Athletes could train at the fair’s stadium or gymnasium. If they belonged to a recognized club, the Missouri Athletic Club offered reciprocal accommodations. For gymnasts, the local German turn- verein societies operated practice facilities. As for the Games themselves, Jim Sullivan set out to make the events easier for spectators to follow in ways that seem commonplace today but back then were innovations.
Organizers placed signage on the field to mark the individual field events. Sullivan then initiated the use of white chalk lines to illustrate incremental distances so spectators could better follow throws in dis- cus, javelin, and the hammer. He instigated the Olympics’ first stadium announcer to call out times and performance results. “In a word,” wrote the Olympic historian Charles J. P. Lucas, “the field arrangements and acoustics at the Olympic Games of 1904 were a revelation to Ameri- cans themselves.” Then Sullivan and the St. Louis Olympic Committee initiated one of the greatest contributions to the Olympic legacy. While the victors in Athens had received silver and copper medals, and in Paris, silver, bronze, and a hodgepodge of other awards, St. Louis would introduce the gold medal.
Like the medals in Athens, its size was not much bigger than a silver dollar, one and a half inches in diameter. Designed and minted by Dièges & Clust of New York, the medal was inscribed “Olympiad 1904” on the front, with a depiction of a victorious athlete in a loincloth holding a wreath in front of the Acropolis. The back pictured a large standing Nike, the goddess of victory, and a small bust of Zeus, engraved with the event’s name and “UNIVERSAL EXPOSITION, ST. LOUIS U.S.A.” The medal was attached to a blue, white, red, and gold ribbon with a silver clasp engraved with “1904, Universal Exposition, Olympic Games, St. Louis.” And it would be presented in a leather case, gilt stamped on the top with the legend “Medal for Olympic Games, Universal Exposition, St. Louis U.S.A., F. J. V. Skiff, Dir. of Exhibits, Jas. E. Sullivan, Chief.”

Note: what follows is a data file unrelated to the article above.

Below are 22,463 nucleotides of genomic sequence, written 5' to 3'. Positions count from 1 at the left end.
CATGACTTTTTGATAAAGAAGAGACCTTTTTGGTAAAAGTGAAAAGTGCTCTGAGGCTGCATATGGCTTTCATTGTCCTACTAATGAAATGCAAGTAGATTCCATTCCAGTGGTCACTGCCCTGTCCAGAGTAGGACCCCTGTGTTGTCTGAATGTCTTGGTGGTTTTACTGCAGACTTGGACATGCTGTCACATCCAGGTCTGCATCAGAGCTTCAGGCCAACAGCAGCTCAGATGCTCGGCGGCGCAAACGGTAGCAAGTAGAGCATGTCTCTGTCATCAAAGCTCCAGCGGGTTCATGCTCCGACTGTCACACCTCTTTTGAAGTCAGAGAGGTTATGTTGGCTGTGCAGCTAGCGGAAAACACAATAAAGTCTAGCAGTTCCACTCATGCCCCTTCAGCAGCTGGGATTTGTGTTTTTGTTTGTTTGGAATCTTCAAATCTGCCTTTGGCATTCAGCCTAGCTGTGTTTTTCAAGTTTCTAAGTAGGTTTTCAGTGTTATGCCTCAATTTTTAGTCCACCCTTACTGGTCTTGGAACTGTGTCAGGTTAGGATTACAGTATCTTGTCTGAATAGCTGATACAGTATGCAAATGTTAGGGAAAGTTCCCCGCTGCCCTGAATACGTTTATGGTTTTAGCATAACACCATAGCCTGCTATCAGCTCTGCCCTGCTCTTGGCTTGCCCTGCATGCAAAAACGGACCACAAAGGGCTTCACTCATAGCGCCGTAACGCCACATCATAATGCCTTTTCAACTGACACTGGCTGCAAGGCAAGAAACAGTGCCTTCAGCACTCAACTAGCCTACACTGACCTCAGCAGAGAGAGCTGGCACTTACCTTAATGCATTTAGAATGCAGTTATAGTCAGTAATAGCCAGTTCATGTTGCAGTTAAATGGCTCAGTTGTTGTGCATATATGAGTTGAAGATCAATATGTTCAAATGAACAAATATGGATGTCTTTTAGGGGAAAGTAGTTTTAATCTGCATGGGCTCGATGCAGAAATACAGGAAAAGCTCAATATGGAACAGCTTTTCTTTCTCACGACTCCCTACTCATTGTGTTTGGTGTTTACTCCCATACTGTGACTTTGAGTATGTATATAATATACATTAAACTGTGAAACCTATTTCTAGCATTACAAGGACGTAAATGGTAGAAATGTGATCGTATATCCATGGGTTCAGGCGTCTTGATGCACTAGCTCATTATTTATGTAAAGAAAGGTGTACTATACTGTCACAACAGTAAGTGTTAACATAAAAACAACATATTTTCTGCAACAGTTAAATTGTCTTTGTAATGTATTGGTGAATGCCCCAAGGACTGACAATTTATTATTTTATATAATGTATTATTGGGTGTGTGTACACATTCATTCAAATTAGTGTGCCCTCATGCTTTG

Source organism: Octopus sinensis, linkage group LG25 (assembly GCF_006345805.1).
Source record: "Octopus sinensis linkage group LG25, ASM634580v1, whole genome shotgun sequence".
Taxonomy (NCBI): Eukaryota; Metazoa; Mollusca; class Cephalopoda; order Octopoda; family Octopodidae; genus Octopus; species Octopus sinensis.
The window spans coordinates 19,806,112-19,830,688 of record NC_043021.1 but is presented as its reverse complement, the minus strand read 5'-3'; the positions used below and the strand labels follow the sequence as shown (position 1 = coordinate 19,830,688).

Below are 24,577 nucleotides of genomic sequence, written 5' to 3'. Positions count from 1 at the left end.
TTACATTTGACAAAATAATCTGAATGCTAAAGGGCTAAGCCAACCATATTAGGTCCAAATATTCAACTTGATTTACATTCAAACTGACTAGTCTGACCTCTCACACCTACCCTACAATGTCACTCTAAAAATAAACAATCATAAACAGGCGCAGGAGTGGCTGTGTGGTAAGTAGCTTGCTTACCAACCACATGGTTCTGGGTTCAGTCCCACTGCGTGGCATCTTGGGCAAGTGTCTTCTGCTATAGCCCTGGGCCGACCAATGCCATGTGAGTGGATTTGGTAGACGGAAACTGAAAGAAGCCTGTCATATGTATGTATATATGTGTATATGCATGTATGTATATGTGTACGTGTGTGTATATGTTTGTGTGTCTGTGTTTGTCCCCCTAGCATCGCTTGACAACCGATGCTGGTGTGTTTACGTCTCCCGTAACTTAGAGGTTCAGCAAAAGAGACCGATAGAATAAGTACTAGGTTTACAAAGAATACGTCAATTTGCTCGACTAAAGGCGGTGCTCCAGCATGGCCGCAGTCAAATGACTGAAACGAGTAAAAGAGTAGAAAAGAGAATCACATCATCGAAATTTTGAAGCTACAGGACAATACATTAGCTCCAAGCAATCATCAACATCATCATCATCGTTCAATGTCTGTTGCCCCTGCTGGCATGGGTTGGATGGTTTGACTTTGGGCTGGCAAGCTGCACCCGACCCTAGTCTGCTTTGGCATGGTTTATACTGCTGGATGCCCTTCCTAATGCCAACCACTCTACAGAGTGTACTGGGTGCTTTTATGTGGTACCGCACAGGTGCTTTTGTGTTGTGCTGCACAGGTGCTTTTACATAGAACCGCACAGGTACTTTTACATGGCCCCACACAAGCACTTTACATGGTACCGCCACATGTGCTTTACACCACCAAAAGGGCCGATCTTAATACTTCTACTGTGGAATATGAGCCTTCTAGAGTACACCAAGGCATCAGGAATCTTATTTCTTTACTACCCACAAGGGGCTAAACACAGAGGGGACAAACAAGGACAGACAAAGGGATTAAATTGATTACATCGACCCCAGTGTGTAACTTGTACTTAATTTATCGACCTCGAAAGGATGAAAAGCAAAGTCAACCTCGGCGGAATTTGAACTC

For the first time, athletes finishing first, second, and third place would receive gold, silver, and bronze, forged entirely of the metal each represented. But the rather significant question remained: Which for-eign champions, if any, were coming?
With its focus on shoring up the empire, Britain did not consider sending its athletes to America a priority. The Paris Games had already left the Brits less than enthusiastic about the modern revival, such that England’s powerful Amateur Athletic Association never even bothered creating an Olympic committee. Moreover, its superior swimmers deemed beating the lowly Americans a foregone conclusion. While a few U.K. newspapers devoted a sentence or two of ink to wishful words that England, or at least Australia, might send one swimmer to display its athletes’ dominance in the water, it never happened. England’s aloof attitude remained: if any Yankee believed himself worthy to swim against England, he could come to London—the center of the swimming universe—and embarrass himself at England’s annual aquatic championships. After all, practically all of the world record holders swam for the British Empire. After they had dominated the Paris swimming contests in the river Seine, the London Guardian boasted, “The results have confirmed the general impression that English swimmers are superior to all others.” Why would any Englishman waste good money to travel across the Atlantic just to beat subpar Americans? There was no honor in that.
Excerpted from The Watermen: The Birth of American Swimming and One Young Man’s Fight to Capture Olympic Gold by Michael Loynd. Copyright © 2022 by Michael Loynd. Excerpted by permission of Ballantine Books, an imprint of Penguin Random House LLC. All rights reserved. No part of this excerpt may be reproduced or reprinted without permission in writing from the publisher.